package Blog::Blosxom; use warnings; use strict; use FindBin; use FileHandle; use File::Find; use File::Spec; use File::stat; use Time::localtime; use List::Util qw(min); =head1 NAME Blog::Blosxom - A module version of the apparently inactive blosxom.cgi =head1 VERSION Version 0.01 =cut our $VERSION = '0.10'; =head1 SYNOPSIS use Blog::Blosxom; ... my $blog = Blog::Blosxom->new(%params); $blog->run($path, $flavour); A path comes in from somewhere - usually an HTTP request. This is applied to the blog directory. A configurable file extension is added to the path and if it matches a file that file is served as the matched entry. If the path matches a directory, all entries in that directory and in subdirectories are served. If the path looks like a date, all posts that match that date are served. A string is returned, which is usually printed back to CGI. The string is the matched entries, served in the specified output format, or flavour. The flavour is determined by the file extension on the incoming path, or a GET parameter, or a configured default. =head1 DESCRIPTION Blosxom is a blog engine. It is a rewrite of a CGI script found at Blosxom uses the filesystem as the database for blog entries. Blosxom's run() method takes two parameters: the path and the flavour. The CGI script that ships with the module is an example of how to use this module to reproduce the behaviour of the original Blosxom script, but the idea here is that it is up to you how to get this data. Every file that ends in a configurable file extension and is placed somewhere within the blog root directory is, in the default situation, served up on a big page, in date order, having been processed and turned into blog posts. The set of files chosen for display is pared down by specifying a path to limit the set to only entries under that path, the narrowest possible filter of course being when the path actually matches a single blog entry. Alternatively, the path may be a date in the format YYYY[/MM[/DD]], with the brackets denoting an optional section. This will be used to filter the posts by date instead of by location. All posts under the blog root are candidates for being returned. A TODO is to concatenate a date-style filter and a directory-style filter. The module is designed to be extensible. That is, there are several methods in it that are designed to be overridden by subclasses to extend the functionality of Blog::Blosxom. You can see the L section below for details on these, and examples. =head1 TERMS =head2 entry Entry is used to mean both the individual article (its title, content and any metadata) and the file that contains that data. The entry is a filename with a customisable file extension. The file name and file extension have two differnent purposes. The file extension is used to decide what is a blog post and what isn't. Files that have the defined file extension will be found by the blog engine and displayed, so long as they are within the filter. The entry's filename is used to find a single entry. The path you provide to C is given the file extension defined for blog entries and then applied to the root directory. If this is a file, that is served. If not, it is tested without the file extension to be a directory. If it is a directory, all files ending with this extension and within that directory are served. =head2 story The story is the formatted version of an entry. The file story.$flavour is used to insert the various parts of the blog entry into a template, which is then concatenated to a string which is itself returned from the C method. See below for what I mean by $flavour. =head2 flavour The flavour of the blog is simply the format in which the blog entry is served as a story. The flavour is determined by you. The CGI script takes the file extension from the request URI, or the C GET parameter. If neither is provided, the default flavour is used. This is passed as a parameter to C and defaults to C. =head2 component A component is one of the five (currently) sections of the page: head, foot, story, date and content-type. The story and date components appear zero-to-many times on each page and the other three appear exactly once. =head2 template A template is a flavoured component. It is defined as a file in the blog root whose filename is the component and whose extension is the flavour. E.g. C is the HTML-flavoured head component's template. =head1 METHODS =head2 new(%params) Create a new blog. Parameters are provided in a hash and are: =over =item blog_title This will be available in your templates as $blog_title, and by default appears in the page title and at the top of the page body. This parameter is required. =item blog_description This will be available in your templates as $blog_description. This does not appear in the default templates. =item blog_language This is used for the RSS feed, as well as any other flavours you specify that have a language parameter. =item datadir This is where blosxom will look for the blog's entries. A relative path will be relative to the script that is using this module. This parameter is required. =item url This will override the base URL for the blog, which is automatic if you do not provide. =item depth This is how far down subdirectories of datadir to look for more blog entries. 0 is the default, which means to look down indefinitely. 1, therefore, means to look only in the datadir itself, up to n, which will look n-1 subdirectories down. =item num_entries This is the maximum number of stories to display when multiple are found in the filter. =item file_extension By default, Blosxom will treat .txt files as blog entries. Change this to use a different file extension. Do not provide the dot that separates the filename and the file extension. =item default_flavour The flavour simply determines which set of templates to use to draw the blog. This defines which flavour to use by default. Vanilla blosxom has HTML and RSS flavours, of which RSS sucks really hard so really only HTML is available by default. =item show_future_entries This is a bit of a strange one, since by default, having a future date on an entry is a filesystem error, but if you want to override how the date of a template is defined, this will be helpful to you. =item plugin_dir Tells blosxom where to look for plugins. This is empty by default, which means it won't look for plugins. Relative paths will be taken relative to the script that uses this module. =item plugin_state_dir Some plugins wish to store state. This is where the state data will be stored. It will need to be writable. Defaults to plugin_dir/state if you specify a plugin_dir. =item static_dir Blosxom can publish your files statically, which means you run the script and it creates HTML files (for example) for each of your entries, instead of loading them dynamically. This defines where those files should go. I haven't actually implemented this because I don't really want to. =item static_password You have to provide a password if you want to use static rendering, as a security measure or something. =item static_flavours An arrayref of the flavours that Blosxom should generate statically. By default this is html and rss. =item static_entries Set this to a true value to turn on static generation of individual entries. Generally there is no point because your entries are static files already, but you may be using a plugin to alter them before rendering. =back =cut sub new { my ($class, %params) = @_; for (qw(blog_title datadir)) { die "Required parameter $_ not provided to Blog::Blosxom->new" unless exists $params{$_} && $params{$_}; } die $params{datadir} . " does not exist!" unless -d $params{datadir}; my %defaults = ( blog_description => "", blog_language => "en", url => "", depth => 0, num_entries => 40, file_extension => "txt", default_flavour => "html", show_future_entries => 0, plugin_dir => "", plugin_state_dir => "", static_dir => "", static_password => "", static_flavours => [qw(html rss)], static_entries => 0, require_namespace => 0, ); %params = (%defaults, %params); $params{plugin_state_dir} ||= $params{plugin_dir} if $params{plugin_dir}; # Absolutify relative paths for my $key (qw(plugin_dir datadir static_dir plugin_state_dir)) { my $dir = $params{$key}; unless (File::Spec->file_name_is_absolute( $dir )) { $dir = File::Spec->catdir($FindBin::Bin, $dir); } $params{$key} = $dir; } my $self = bless \%params, $class; $self->_load_plugins; $self->_load_templates; return $self; } =head2 run ($path, $flavour) It is now the responsibility of the user to provide the correct path and flavour. That is because there are several ways that you can gain this information, and it is not up to this engine to decide what they are. That is, this information comes from the request URL and, possibly, the parameter string, POST, cookies, what-have-you. Therefore: =over =item The path is the entire path up to the filename. The filename shall not include a file extension. The filename is optional, and if omitted, the directory given will be searched for all entries and an index page generated. =item The flavour can be gathered in any manner you desire. The original Blosxom script would use either a parameter string, C, or simply by using the flavour as the file extension for the requested path. =back No flavour provided will result in the default being used, obviously. No path being provided will result in the root path being used, since these are equivalent. =cut sub run { my ($self, $path, $flavour) = @_; $path ||= ""; $flavour ||= $self->{default_flavour}; $path =~ s|^/||; my @entries; $self->{path_info} = $path; $self->{flavour} = $flavour; # Build an index page for the path @entries = $self->entries_for_path($path); @entries = $self->filter(@entries); @entries = $self->sort(@entries); @entries = @entries[0 .. min($#entries, $self->{num_entries}-1) ]; $self->{entries} = []; # A special template. The user is going to need to know this, but not print it. $self->{content_type} = $self->template($path, "content_type", $flavour); my @templates; my $date = ""; for my $entry (@entries) { # TODO: Here is an opportunity to style the entries in the style # of the subdir they came from. my $entry_data = $self->entry_data($entry); push @{$self->{entries}}, $entry_data; my $entry_date = join " ", @{$entry_data}{qw(da mo yr)}; # To create a date entry when it changes. if ($date ne $entry_date) { $date = $entry_date; my $date_data = { map { $_ => $entry_data->{$_} } qw( yr mo mo_num dw da hr min ) }; push @templates, $self->interpolate($self->template($path, "date", $flavour), $date_data); } push @templates, $self->interpolate($self->template($path, "story", $flavour), $entry_data); } # If we do head and foot last, we let plugins use data about the contents in them. unshift @templates, $self->interpolate($self->template($path, "head", $flavour), $self->head_data()); push @templates, $self->interpolate($self->template($path, "foot", $flavour), $self->foot_data()); # A skip plugin will stop processing just before anything is output. # Not sure why. return if $self->_check_plugins('skip'); return join "\n", @templates; } =head2 template($path, $component, $flavour) Returns a chunk of markup for the requested component in the requested flavour for the requested path. The path will be the one given to C. By default the template file chosen is the file C<$component.$flavour> within the C<$path> provided, and if not found, upwards from there to the blog root. The templates used are I, I, I, I and I, so the HTML template for the head would be C. =cut sub template { my ($self, $path, $comp, $flavour) = @_; my $template; unless ($template = $self->_check_plugins('template', @_)) { my $fn = File::Spec->catfile($self->{datadir}, $path, "$comp.$flavour"); while (1) { # Return the contents of this template if the file exists. If it is empty, # we have defaults set up. if (-e $fn) { open my $fh, "<", $fn; $template = join '', <$fh>; } # Stop looking when there is no $path to go between datadir and the # template file. For portability, we can't check whether it is a "/" last if !$path or $path eq File::Spec->rootdir; # Look one dir higher and go again. my @dir = File::Spec->splitdir($path); pop @dir; $path = File::Spec->catdir(@dir); $fn = File::Spec->catfile($self->{datadir}, $path, "$comp.$flavour"); } } $template ||= $self->{template}{$flavour}{$comp} || $self->{template}{error}{$comp}; return $template; } =head2 entries_for_path Given a path, find the entries that should be returned. This may be overridden by a plugin defining the function "entries", or this "entries_for_path" function. They are synonymous. See L for information on overriding this method. The path will not include C. It implements two behaviours. If the path requested is a real path then it is searched for all blog entries, honouring the depth parameter that limits how far below the C we should look for blog entries. If it is not then it is expected to be a date, being in 1, 2 or 3 parts, in one true date ISO format. This version will return all entries filtered by this date specification. See also L, which determines the date on which the post was made and can be overridden in plugins. =cut sub entries_for_path { my ($self, $path) = @_; my @entries; return @entries if @entries = $self->_check_plugins('entries', @_); my $abs_path = File::Spec->catdir( $self->{datadir}, $path ); # If this is an entry, return it. if (-f $abs_path . "." . $self->{file_extension}) { my $date = $self->date_of_post($abs_path . "." . $self->{file_extension}); return [ $path . "." . $self->{file_extension}, { date => $date } ]; } if (-d $abs_path) { # We use File::Find on a real path my $find = sub { return unless -f; my $rel_path = File::Spec->abs2rel( $File::Find::dir, $self->{datadir} ); my $curdepth = File::Spec->splitdir($rel_path); my $fex = $self->{file_extension}; # not specifying a file extension is a bit silly. if (!$fex || /\.$fex$/) { no warnings "once"; # File::Find::name causes a warning. my $rel_file = File::Spec->catfile( $rel_path, $_ ); $rel_file = File::Spec->canonpath($rel_file); # This removes any artefacts like ./ my $date = $self->date_of_post($File::Find::name); my $file_info = { date => $date }; push @entries, [$rel_file, $file_info ]; } $File::Find::prune = ($self->{depth} && $curdepth > $self->{depth}); }; File::Find::find( $find, $abs_path ); } else { # We use date stuff on a fake path. # TODO: see whether we can split the path into a date section and a real section. my @ymd = File::Spec->splitdir( $path ); my @all_entries = $self->entries_for_path( "" ); my @entries = grep { my $post_date = localtime( $_->[1]{date} ); # requested year ($ymd[0] == ($post_date->year+1900)) and # matches month, or moth not requested (!$ymd[1] || $ymd[1] == ($post_date->mon+1)) and # matches day, or day not rquested (!$ymd[2] || $ymd[2] == $post_date->mday) ? $_ : () } @all_entries; } return @entries; } =head2 date_of_post ($fn) Return a unix timestamp defining the date of the post. The filename provided to the method is an absolute filename. =cut sub date_of_post { my ($self, $fn) = @_; my $dop; return $dop if $dop = $self->_check_plugins("date_of_post", @_); return stat($fn)->mtime; } =head2 filter (@entries) This function returns only the desired entries from the array passed in. By default it just returns the array back, so is just a place to check for plugins. This can be overridden by plugins in order to alter the way the module filters the files. See L for more details. =cut sub filter { my ($self, @entries) = @_; my @remaining_files = $self->_check_plugins("filter", @_); return @remaining_files || @entries; } =head2 sort (@entries) Sort @entries and return the new list. Default behaviour is to sort by date. =cut sub sort { my ($self, @entries) = @_; my @sorted_entries; return @sorted_entries if @sorted_entries = $self->_check_plugins("sort", @_); @sorted_entries = sort { $a->[1]->{date} <=> $b->[1]->{date} } @entries; return @sorted_entries; } =head2 static_mode($password, $on) Sets static mode. Pass in the password to turn it on. Turns it off if it is already on. =cut sub static_mode { my ($self, $password, $on) = @_; die "No static dir defined" unless $self->{static_dir}; die "No static publishing password defined" unless $self->{static_password}; # Set it to toggle if we don't specify. $on = !$self->{static_mode} if !defined $on; if ($self->{static_mode} && !$on) { $self->{static_mode} = 0; $blosxom::static_or_dynamic = 'dynamic'; return; } if ($on && $password eq $self->{static_password}) { $self->{static_mode} = 1; $blosxom::static_or_dynamic = 'static'; } } =head2 interpolate($template, $extra_data) Each template is interpolated, which means that variables are swapped out if they exist. Each template may have template-specific variables; e.g. the story template has a title and a body. Those are provided in the extra data, which is a hashref with the variable name to be replaced (without the $) as the key, and the corresponding value as the value. By default, a different set of variables are available to each template: =head3 All templates These are defined by you when you provide them to new() or run() =over =item blog_title =item blog_description =item blog_language =item url =item path_info =item flavour =back =head3 Story (entry) template These are defined by the entry. =over =item title Post title =item body The body of the post =item yr =item mo =item mo_num =item da =item dw =item hr =item min Timestamp of entry. mo = month name; dw = day name =item path The folder in which the post lives, relative to the blog's base URL. =item fn The filename of the post, sans extension. =back =head3 Head template =over =item title This method can be overridden by a plugin. =cut sub interpolate { my ($self, $template, $extra_data) = @_; my $done; return $done if $done = $self->_check_plugins("interpolate", @_); for my $var (keys %$extra_data){ if($self->{require_namespace}) { $template =~ s/\$blosxom::$var\b/$extra_data->{$var}/g; } else { $template =~ s/\$(?:blosxom::)?$var\b/$extra_data->{$var}/g; } } # The blosxom docs say these are global vars, so let's mimic that. for my $var (qw(blog_title blog_description blog_language url path_info flavour)) { # You can set this option so that only $blosxom::foo variables are interpolated if($self->{require_namespace}) { $template =~ s/\$blosxom::$var\b/$self->{$var}/g; } else { $template =~ s/\$(?:blosxom::)?$var\b/$self->{$var}/g; } } { no strict 'vars'; # Non-blosxom:: variables must be namespaced. I can't be bothered # making it work with more than one :: in it just yet, sorry. $template =~ s/\$(\w+::\w+)/"defined \$$1 ? \$$1 : '\$$1'"/gee; } return $template; } =head2 entry_data ($entry) Provided with the entry data, which is an arrayref with the entry filename, relative to datadir, in the first slot and a hashref in the second. The hashref will have at least a date entry, being a UNIX timestamp for the entry. See the section on plugin entries. Returns a hashref containing the following keys: =over =item title Post title =item body The body of the post =item yr =item mo =item mo_num =item da =item dw =item hr =item min Timestamp of entry. mo = month name; dw = day name =item path The folder in which the post lives, relative to the blog's base URL. =item fn The filename of the post, sans extension. =back These should be returned such that it is true that $path . "/" . $fn . "." . $flavour eq $request_url i.e. these components together are what was originally asked for. (Note that flavour is a variable available to templates but not returned by this method.) =cut sub entry_data { my ($self, $entry) = @_; my $entry_data = {}; my $fn = $entry->[0]; { open my $fh, "<", File::Spec->catfile($self->{datadir}, $fn); my $title = <$fh>; chomp $title; $entry_data->{title} = $title; $entry_data->{body} = join "", <$fh>; close $fh; } { my @path = (File::Spec->splitpath($fn)); $fn = pop @path; $fn =~ s/\.$self->{file_extension}$//; $entry_data->{fn} = $fn; $entry_data->{path} = File::Spec->catpath(@path); } { my $i = 1; my %month2num = map {$_, $i++} qw(Jan Feb Mar Apr May Jun Jul Aug Sep Oct Nov Dec); my $c_time = ctime($entry->[1]->{date}); my($dw,$mo,$da,$hr,$min,$yr) = ( $c_time =~ /(\w{3}) +(\w{3}) +(\d{1,2}) +(\d{2}):(\d{2}):\d{2} +(\d{4})$/ ); $da = sprintf("%02d", $da); my $mo_num = $month2num{$mo}; $mo_num = sprintf("%02d", $mo_num); @{$entry_data}{qw(dw mo da yr mo_num hr min)} = ($dw, $mo, $da, $yr, $mo_num, $hr, $min); # Keep track of the latest date we find. $self->{latest_entry_date} = 0 if !exists $self->{latest_entry_date}; $self->{latest_entry_date} = $entry->[1]->{date} if $entry->[1]->{date} > $self->{latest_entry_date}; } return $entry_data; } =head2 head_data () Return the data you want to be available to the head template. The head is attached to the top of the output I the entries have been run through, so you have the data for all the entry data available to you in the arrayref $self->{entries}. Example: my $self = shift; my $data = {}; if(@{$self->{entries}} == 1) { $data->{title} = $self->{entries}->[0]->{title} } return $data; =cut sub head_data { +{}; } =head2 foot_data () Return the data you want to be available in your foot template. This is attached to the output after everything else, as you'd expect. =cut sub foot_data { +{}; } ## PRIVATE FUNCTIONS # Purposely not in the POD ## _load_plugins # Trawl the plugins directory and look for plugins. Put them in the object hash. sub _load_plugins { my $self = shift; my $dir = $self->{plugins_dir}; return unless $dir; opendir my($plugins), $dir; # blosxom docs say modules ending in _ will not be loaded. for my $plugin (grep { /^\w+$/ && !/_$/ && -f File::Spec->join($dir, $_) } sort readdir $plugins) { # blosxom docs say you can order modules by prefixing numbers. $plugin =~ s/^\d+//; # This will blow up if your package name is not the same as your file name. require "$dir/$plugin"; if ($plugin->start()) { $self->{active_plugins}->{$plugin} = 1; $self->{plugins_ordered} ||= []; push @{$self->{plugins_ordered}}, $plugin; } } closedir $plugins; } ## _load_templates # Read the default templates from DATA. Later the plugins get an opportunity to # override what happens when the real templates are read in, so we don't do that here. sub _load_templates { my $self = shift; while () { last if /^(__END__)?$/; my($flavour, $comp, $txt) = /^(\S+)\s(\S+)\s(.*)$/; $txt =~ s/\\n/\n/mg; $self->{template}{$flavour}{$comp} = $txt; } } ## _check_plugins # Look for plugins that can do the first arg, and pass them the rest of the args. # Return the first value returned by a plugin. sub _check_plugins { my ($self, $method, @underscore) = @_; return unless $self->{plugins_ordered}; return if $self->{no_plugins}; for my $plugin (@{$self->{plugins_ordered}}) { local $self->{no_plugins} = 1; my @return; @return = $plugin->$method($self, @underscore) if $plugin->can($method); return @return if @return; } } =head1 USAGE =head2 Quick start To quick start, first you need to create a Blosxom object. You have to provide three parameters to the C method: datadir blog_title blog_description The latter is likely to be dropped as a requirement soon. Then you need to find some way of collecting a path and a flavour from the user. The original script used the URL provided by the web server. You provide these to the C method. use Blog::Blosxom; use CGI qw(standard); my $blog = Blog::Blosxom->new( datadir => '/var/www/blosxom/entries', blog_title => 'Descriptive blog title.', blog_description => 'Descriptive blog description.', ); my $path = path_info() || param('path'); my ($flavour) = $path =~ s/(\.\w+)$// || param('flav'); print header, $blog->run($path, $flavour); The above is a complete CGI script that will run your blog. Note that C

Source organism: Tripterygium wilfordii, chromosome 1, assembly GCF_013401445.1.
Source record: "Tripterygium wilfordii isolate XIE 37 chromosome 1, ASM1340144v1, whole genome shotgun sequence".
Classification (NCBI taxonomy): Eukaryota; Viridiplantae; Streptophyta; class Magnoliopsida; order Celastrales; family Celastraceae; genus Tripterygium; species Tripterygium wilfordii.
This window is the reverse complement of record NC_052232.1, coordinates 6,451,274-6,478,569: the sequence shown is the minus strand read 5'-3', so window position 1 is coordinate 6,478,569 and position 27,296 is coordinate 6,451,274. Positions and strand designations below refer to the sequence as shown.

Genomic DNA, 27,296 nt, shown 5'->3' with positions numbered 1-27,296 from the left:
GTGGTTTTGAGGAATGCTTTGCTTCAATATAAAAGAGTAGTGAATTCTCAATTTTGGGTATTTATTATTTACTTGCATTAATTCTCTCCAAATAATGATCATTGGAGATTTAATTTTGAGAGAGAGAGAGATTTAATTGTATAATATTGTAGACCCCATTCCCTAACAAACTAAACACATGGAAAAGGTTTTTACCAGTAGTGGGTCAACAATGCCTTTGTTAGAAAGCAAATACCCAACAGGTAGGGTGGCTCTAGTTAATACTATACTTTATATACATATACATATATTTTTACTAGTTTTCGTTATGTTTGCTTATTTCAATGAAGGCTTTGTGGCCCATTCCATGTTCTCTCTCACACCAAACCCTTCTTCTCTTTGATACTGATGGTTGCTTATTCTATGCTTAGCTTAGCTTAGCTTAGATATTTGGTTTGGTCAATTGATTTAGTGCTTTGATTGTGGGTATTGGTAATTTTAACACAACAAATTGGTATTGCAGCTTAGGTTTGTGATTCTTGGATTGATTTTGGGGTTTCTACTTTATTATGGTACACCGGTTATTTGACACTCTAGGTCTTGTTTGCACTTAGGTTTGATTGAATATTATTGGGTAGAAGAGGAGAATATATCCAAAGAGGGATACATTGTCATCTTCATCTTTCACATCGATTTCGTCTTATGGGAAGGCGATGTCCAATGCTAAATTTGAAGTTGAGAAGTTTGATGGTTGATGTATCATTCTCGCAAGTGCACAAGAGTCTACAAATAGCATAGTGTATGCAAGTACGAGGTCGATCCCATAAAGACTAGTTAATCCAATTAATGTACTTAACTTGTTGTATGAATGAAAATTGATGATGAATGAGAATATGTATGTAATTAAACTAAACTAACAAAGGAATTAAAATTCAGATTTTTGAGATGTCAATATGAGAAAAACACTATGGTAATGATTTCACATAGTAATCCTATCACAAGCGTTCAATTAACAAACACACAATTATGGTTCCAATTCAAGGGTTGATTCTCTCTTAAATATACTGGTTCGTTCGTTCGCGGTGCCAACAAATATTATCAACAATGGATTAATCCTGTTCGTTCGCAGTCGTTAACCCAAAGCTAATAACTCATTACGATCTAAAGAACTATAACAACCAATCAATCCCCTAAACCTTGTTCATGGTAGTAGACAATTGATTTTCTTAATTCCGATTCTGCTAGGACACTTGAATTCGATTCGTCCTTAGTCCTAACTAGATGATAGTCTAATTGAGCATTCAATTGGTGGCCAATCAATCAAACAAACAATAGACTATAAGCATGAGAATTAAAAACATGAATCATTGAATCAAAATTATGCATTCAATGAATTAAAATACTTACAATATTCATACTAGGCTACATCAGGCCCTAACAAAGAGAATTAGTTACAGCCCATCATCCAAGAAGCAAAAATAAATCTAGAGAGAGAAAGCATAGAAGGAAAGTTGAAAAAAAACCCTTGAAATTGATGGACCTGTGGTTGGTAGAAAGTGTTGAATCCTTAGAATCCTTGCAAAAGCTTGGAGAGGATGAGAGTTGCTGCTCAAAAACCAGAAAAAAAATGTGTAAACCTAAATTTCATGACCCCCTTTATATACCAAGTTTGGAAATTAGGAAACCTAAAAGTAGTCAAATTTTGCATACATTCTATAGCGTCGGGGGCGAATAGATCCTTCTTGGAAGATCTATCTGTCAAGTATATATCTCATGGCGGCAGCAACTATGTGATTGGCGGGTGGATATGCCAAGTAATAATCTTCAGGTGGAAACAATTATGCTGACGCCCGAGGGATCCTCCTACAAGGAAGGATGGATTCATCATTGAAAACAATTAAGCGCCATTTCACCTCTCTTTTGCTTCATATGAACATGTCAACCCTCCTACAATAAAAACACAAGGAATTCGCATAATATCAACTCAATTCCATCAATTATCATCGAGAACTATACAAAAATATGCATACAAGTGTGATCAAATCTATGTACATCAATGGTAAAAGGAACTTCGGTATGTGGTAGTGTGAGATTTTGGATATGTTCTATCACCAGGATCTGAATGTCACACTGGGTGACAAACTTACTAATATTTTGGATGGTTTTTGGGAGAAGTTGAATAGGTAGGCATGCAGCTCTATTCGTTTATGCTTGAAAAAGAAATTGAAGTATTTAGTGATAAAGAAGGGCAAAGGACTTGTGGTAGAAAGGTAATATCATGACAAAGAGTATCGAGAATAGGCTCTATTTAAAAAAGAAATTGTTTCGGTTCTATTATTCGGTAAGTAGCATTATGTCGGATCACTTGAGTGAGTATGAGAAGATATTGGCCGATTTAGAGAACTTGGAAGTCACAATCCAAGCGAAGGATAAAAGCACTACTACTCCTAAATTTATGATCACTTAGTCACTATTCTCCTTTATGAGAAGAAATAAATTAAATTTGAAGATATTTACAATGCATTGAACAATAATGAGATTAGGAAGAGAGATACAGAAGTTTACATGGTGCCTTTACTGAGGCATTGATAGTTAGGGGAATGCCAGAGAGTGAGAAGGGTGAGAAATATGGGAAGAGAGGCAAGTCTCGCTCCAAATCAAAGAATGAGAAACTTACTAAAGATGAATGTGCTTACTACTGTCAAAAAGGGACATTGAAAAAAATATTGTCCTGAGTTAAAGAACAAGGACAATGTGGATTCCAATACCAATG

is a CGI function. Don't print that if you're not using CGI! Now that we know how to run Blosxom we can look at how to make entries. =head2 Entries To create an entry, create a plaintext file in your C with the .txt extension. The first line of this file is the title of the post and the rest is the body. This post will be displayed if it is somewhere under the C<$path> you provided to C, unless it is the 41st such file, because by default only 40 are displayed at once. The C part of all this is configurable in C. =head2 Flavour The flavour that you provide determines which set of templates are used to compose the output blog. You may be wondering about the fact that the blog entry ends with .txt, but in the CGI script we have used the extension to determine the flavour. The file extension is ignored when mapping the path to the file system, so your path could feasibly match a single entry, which will of course be served on its own. The template to be chosen is a file whose file extension is the current flavour and whose file name is the template in question. Have a look at the docs for the C